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As coal was formed millions of years ago, it is considered a fossil fuel and is a non-renewable energy source. While coal energy has powered much of the UK for generations, it looks like its time as a major power source is coming to an end.
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Coal is a combustible sedimentary rock, usually black or dark brown, with a high amount of carbon content. It is formed over millions of years, storing the energy of plants that once lived in swampy forests. Layers of dirt over time compress this organic matter into the substance we call coal.
Once dug out of the ground, or mined, coal can be used to generate power by creating large amounts of heat to produce steam. It also had domestic uses in fireplaces, although this has become a lot less common.
How was coal formed?
Millions of years ago, before even the dinosaurs roamed the earth, large swampy forests covered much of the surface. As these forests died away and were covered over, the organic matter they contained were buried and compressed. The heat and pressure of this turned the organic matter into a hard substance we call coal. It contains a large amount of carbon which helps it to burn, but CO2 is also released as it combusts.
However, there is more than one type of coal, as you can see below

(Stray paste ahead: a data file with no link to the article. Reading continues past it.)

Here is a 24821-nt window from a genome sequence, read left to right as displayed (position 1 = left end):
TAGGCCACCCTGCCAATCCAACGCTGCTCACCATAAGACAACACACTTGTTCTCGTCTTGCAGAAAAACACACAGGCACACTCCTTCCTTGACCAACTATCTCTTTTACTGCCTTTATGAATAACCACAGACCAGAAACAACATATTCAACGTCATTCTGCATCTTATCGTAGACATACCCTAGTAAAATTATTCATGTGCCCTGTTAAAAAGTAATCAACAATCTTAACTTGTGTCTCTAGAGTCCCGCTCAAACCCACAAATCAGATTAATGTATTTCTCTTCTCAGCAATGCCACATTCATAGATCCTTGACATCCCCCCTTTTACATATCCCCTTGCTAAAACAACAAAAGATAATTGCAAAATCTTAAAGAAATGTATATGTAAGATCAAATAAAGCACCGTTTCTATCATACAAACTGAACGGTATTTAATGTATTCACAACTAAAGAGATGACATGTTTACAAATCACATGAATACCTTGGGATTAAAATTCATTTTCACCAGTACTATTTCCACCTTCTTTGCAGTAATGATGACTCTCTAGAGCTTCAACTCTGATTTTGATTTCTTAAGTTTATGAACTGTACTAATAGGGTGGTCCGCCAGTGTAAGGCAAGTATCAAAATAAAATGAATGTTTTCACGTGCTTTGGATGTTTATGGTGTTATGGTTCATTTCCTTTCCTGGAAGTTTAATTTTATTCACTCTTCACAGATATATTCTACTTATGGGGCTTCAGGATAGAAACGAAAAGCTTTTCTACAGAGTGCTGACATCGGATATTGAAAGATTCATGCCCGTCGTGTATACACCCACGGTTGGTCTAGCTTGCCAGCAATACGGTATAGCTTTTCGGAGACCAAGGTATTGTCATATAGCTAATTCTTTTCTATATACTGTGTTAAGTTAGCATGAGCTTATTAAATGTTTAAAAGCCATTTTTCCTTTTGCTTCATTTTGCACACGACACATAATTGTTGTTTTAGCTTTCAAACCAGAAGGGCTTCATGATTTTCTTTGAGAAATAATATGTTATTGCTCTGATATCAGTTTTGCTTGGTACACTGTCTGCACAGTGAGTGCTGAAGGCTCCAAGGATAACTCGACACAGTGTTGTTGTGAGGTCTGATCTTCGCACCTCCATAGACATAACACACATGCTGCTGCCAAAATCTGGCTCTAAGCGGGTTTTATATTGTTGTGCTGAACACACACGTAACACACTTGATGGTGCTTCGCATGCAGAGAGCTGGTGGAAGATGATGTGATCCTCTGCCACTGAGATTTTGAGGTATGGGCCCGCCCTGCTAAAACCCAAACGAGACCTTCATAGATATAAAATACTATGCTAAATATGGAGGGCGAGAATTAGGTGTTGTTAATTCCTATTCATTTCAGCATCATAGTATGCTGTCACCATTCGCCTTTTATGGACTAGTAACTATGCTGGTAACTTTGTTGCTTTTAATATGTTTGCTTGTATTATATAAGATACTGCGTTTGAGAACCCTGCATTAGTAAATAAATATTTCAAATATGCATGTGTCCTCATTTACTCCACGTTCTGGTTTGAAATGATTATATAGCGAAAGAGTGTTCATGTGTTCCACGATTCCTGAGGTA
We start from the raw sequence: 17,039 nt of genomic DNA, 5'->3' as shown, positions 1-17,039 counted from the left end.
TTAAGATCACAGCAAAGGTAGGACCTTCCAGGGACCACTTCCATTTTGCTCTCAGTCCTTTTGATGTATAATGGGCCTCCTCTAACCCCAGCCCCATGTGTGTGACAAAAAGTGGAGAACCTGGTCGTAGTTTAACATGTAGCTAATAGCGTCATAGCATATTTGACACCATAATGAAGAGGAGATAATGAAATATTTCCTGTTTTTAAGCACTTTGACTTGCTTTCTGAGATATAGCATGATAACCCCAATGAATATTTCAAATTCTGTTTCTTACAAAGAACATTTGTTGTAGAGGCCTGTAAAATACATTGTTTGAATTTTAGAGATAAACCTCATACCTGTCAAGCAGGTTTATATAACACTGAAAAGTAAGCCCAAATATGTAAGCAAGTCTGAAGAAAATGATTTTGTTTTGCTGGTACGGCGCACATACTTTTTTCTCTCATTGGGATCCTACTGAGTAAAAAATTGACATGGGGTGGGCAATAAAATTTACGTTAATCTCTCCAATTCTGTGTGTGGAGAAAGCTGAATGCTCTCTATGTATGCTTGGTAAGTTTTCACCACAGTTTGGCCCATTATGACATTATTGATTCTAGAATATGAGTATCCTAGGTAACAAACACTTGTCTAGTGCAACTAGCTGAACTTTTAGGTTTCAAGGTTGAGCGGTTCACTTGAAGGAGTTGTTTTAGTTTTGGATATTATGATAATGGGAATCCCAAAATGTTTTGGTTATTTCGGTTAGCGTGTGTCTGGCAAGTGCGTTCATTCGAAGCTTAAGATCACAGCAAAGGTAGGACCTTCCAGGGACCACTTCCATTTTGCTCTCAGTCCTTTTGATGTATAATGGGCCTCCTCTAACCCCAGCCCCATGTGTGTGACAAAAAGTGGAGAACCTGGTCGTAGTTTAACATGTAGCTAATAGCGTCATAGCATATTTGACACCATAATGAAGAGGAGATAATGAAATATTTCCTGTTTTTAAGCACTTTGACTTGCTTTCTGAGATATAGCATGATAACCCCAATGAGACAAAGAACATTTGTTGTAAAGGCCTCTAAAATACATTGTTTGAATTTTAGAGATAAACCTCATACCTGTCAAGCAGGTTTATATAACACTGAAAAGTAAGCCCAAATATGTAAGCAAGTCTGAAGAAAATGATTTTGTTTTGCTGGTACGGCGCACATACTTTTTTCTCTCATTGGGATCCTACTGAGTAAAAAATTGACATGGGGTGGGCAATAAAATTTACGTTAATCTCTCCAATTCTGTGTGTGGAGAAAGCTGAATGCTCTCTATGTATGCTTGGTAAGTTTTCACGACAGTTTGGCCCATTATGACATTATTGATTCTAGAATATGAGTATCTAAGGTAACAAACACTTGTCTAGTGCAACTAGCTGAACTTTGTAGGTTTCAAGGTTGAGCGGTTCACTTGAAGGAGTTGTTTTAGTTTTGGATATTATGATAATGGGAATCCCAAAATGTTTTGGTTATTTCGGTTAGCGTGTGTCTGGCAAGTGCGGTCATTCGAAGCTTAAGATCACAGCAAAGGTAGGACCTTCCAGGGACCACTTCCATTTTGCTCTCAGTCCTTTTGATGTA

Types of coal
The table below shows the four main types of coal:
|Type of coal||Carbon content||Description|
|Anthracite||86 to 97%||Has the highest heating value although is found in smaller supply. Often used for industrial purposes.|
|Bituminous||45 to 86%||Found in abundant supply, most commonly used for energy generation as well as industrial use. Formed between 100 and 300 million years ago.|
|Subbituminous||35 to 45%||Around 100 million years old but with a lower value than bituminous coal|
|Lignite||25 to 35%||The youngest type of coal, usually formed under lower pressure and with a high moisture content. Mostly used for electricity generation.|
How is coal used for energy?
There is lots of energy stored in coal from all the compressed organic matter. Once mined, it is transported to a power plant where it is ground into a fine powder before being burned in a furnace at a high temperature. This heats water in a boiler which creates steam. This steam then turns a turbine which is converted into electrical energy through a machine called a generator.
The steam is then cooled and turned back into water and returned to the boiler where the whole process begins again.
Does coal have a future?
While coal has played an important role in the industrialisation process around the world, and has been used to create energy for homes and businesses, it does look like it’s reaching the end of the line. While an effective fuel source, it is also non-renewable with supplies dwindling and is becoming increasingly difficult to access.
Coal is also a big source of carbon pollution, which is responsible for global warming. In order to meet the requirements of the Paris Agreement and restrict global warming to less than 2˚C, coal power must decline rapidly. It needs to be eliminated from advanced economies by 2030 and developing economies by 2050.